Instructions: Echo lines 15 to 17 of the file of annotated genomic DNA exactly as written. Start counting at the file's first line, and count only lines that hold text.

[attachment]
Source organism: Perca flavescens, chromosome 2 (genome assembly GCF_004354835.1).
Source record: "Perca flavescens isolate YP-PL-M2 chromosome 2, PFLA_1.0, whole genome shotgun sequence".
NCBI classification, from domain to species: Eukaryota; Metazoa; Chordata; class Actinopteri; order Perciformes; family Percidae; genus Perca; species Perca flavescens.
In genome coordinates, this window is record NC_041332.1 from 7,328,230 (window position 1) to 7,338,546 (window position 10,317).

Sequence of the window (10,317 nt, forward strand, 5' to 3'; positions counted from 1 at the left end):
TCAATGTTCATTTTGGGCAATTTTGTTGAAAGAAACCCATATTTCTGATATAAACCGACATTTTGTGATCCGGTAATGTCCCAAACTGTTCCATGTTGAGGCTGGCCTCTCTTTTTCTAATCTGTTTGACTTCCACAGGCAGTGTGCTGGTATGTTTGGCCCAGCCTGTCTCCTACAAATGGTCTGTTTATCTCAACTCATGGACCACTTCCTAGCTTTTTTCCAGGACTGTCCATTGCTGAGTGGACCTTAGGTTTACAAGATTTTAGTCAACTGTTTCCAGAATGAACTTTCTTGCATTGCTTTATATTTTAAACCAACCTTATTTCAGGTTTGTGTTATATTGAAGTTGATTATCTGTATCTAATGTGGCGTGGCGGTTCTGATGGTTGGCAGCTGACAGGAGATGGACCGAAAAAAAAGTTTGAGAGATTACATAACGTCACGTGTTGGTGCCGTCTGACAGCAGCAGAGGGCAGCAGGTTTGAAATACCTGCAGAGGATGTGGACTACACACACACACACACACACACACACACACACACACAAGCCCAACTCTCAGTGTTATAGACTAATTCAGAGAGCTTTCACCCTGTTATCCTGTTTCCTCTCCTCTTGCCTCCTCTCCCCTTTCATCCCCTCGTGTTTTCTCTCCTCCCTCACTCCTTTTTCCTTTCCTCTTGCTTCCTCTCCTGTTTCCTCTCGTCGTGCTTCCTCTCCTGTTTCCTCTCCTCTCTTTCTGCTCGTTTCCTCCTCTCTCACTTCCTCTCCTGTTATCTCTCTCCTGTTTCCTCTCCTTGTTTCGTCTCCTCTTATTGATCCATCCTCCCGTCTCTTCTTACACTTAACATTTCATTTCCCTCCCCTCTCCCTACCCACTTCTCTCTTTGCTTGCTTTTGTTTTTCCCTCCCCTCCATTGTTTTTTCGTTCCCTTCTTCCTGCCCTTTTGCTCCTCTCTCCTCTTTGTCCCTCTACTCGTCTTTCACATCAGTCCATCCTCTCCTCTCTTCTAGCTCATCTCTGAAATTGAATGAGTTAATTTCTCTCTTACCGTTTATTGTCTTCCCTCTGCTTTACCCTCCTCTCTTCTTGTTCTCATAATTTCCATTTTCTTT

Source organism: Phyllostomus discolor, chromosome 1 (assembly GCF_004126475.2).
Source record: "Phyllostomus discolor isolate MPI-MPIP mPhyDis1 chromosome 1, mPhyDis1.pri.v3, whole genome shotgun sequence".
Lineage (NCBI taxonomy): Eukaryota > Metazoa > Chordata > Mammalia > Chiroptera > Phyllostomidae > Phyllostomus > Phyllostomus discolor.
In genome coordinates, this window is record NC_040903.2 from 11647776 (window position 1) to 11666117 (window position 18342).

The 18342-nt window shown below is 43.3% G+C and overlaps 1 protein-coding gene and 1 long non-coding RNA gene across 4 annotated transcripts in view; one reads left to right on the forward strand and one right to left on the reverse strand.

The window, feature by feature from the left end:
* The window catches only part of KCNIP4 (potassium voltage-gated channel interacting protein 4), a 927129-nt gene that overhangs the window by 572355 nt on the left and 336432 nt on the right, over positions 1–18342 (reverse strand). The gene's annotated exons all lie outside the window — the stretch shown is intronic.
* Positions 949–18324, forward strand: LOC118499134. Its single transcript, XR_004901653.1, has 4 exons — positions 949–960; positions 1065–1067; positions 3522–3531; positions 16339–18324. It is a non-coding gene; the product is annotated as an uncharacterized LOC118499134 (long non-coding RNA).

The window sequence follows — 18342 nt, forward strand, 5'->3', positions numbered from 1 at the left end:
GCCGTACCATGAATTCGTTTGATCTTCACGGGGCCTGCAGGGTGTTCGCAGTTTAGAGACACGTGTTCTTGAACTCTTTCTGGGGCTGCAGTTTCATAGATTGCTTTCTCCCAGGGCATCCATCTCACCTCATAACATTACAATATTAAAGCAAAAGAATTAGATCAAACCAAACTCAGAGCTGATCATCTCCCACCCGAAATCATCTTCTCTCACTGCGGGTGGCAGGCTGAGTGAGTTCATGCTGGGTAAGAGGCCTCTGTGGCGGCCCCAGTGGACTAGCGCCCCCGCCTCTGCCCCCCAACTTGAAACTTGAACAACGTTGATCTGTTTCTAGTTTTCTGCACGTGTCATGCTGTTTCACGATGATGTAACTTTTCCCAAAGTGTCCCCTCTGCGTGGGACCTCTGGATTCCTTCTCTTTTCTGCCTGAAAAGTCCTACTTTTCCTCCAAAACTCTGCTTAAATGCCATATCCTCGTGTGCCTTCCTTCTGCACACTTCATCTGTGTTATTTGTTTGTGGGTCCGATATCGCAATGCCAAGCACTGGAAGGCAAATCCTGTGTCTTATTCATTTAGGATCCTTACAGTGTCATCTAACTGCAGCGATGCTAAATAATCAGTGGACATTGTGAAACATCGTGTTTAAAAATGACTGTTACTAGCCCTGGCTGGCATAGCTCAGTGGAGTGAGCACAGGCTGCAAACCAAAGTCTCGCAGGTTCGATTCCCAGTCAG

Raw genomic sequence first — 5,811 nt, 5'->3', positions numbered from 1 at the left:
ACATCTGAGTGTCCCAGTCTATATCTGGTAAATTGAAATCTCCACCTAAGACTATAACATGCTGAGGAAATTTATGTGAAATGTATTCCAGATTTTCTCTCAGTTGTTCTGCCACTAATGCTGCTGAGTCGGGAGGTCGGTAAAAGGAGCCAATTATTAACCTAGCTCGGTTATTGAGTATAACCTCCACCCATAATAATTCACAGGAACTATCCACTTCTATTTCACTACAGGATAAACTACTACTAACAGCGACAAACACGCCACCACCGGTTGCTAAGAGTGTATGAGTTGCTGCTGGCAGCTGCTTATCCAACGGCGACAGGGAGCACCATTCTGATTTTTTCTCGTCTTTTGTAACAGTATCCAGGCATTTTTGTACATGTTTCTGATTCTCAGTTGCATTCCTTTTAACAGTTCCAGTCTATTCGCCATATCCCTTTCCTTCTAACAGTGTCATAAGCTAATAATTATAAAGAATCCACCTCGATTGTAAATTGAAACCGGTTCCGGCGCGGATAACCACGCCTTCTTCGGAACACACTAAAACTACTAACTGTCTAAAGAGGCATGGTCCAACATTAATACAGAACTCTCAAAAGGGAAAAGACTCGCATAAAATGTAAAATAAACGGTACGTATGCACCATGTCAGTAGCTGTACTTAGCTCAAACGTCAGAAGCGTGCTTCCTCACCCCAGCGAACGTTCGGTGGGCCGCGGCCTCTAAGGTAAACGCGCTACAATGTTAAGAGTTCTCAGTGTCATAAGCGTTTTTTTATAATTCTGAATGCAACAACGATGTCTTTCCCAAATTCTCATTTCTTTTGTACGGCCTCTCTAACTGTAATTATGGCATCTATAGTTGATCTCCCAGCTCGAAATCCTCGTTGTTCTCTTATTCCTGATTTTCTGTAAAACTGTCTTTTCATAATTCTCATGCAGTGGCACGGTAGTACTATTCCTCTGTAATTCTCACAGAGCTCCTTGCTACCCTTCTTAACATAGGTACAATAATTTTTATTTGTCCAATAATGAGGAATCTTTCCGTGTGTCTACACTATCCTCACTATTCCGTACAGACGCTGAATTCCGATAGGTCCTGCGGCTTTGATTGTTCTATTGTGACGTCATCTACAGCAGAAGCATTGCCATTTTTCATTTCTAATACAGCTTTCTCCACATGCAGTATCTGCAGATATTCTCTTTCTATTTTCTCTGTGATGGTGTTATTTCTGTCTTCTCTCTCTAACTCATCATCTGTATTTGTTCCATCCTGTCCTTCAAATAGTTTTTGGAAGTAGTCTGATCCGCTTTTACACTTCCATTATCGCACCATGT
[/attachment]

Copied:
The window sequence follows — 18342 nt, forward strand, 5'->3', positions numbered from 1 at the left end:
GCCGTACCATGAATTCGTTTGATCTTCACGGGGCCTGCAGGGTGTTCGCAGTTTAGAGACACGTGTTCTTGAACTCTTTCTGGGGCTGCAGTTTCATAGATTGCTTTCTCCCAGGGCATCCATCTCACCTCATAACATTACAATATTAAAGCAAAAGAATTAGATCAAACCAAACTCAGAGCTGATCATCTCCCACCCGAAATCATCTTCTCTCACTGCGGGTGGCAGGCTGAGTGAGTTCATGCTGGGTAAGAGGCCTCTGTGGCGGCCCCAGTGGACTAGCGCCCCCGCCTCTGCCCCCCAACTTGAAACTTGAACAACGTTGATCTGTTTCTAGTTTTCTGCACGTGTCATGCTGTTTCACGATGATGTAACTTTTCCCAAAGTGTCCCCTCTGCGTGGGACCTCTGGATTCCTTCTCTTTTCTGCCTGAAAAGTCCTACTTTTCCTCCAAAACTCTGCTTAAATGCCATATCCTCGTGTGCCTTCCTTCTGCACACTTCATCTGTGTTATTTGTTTGTGGGTCCGATATCGCAATGCCAAGCACTGGAAGGCAAATCCTGTGTCTTATTCATTTAGGATCCTTACAGTGTCATCTAACTGCAGCGATGCTAAATAATCAGTGGACATTGTGAAACATCGTGTTTAAAAATGACTGTTACTAGCCCTGGCTGGCATAGCTCAGTGGAGTGAGCACAGGCTGCAAACCAAAGTCTCGCAGGTTCGATTCCCAGTCAG

Raw genomic sequence first — 5,811 nt, 5'->3', positions numbered from 1 at the left: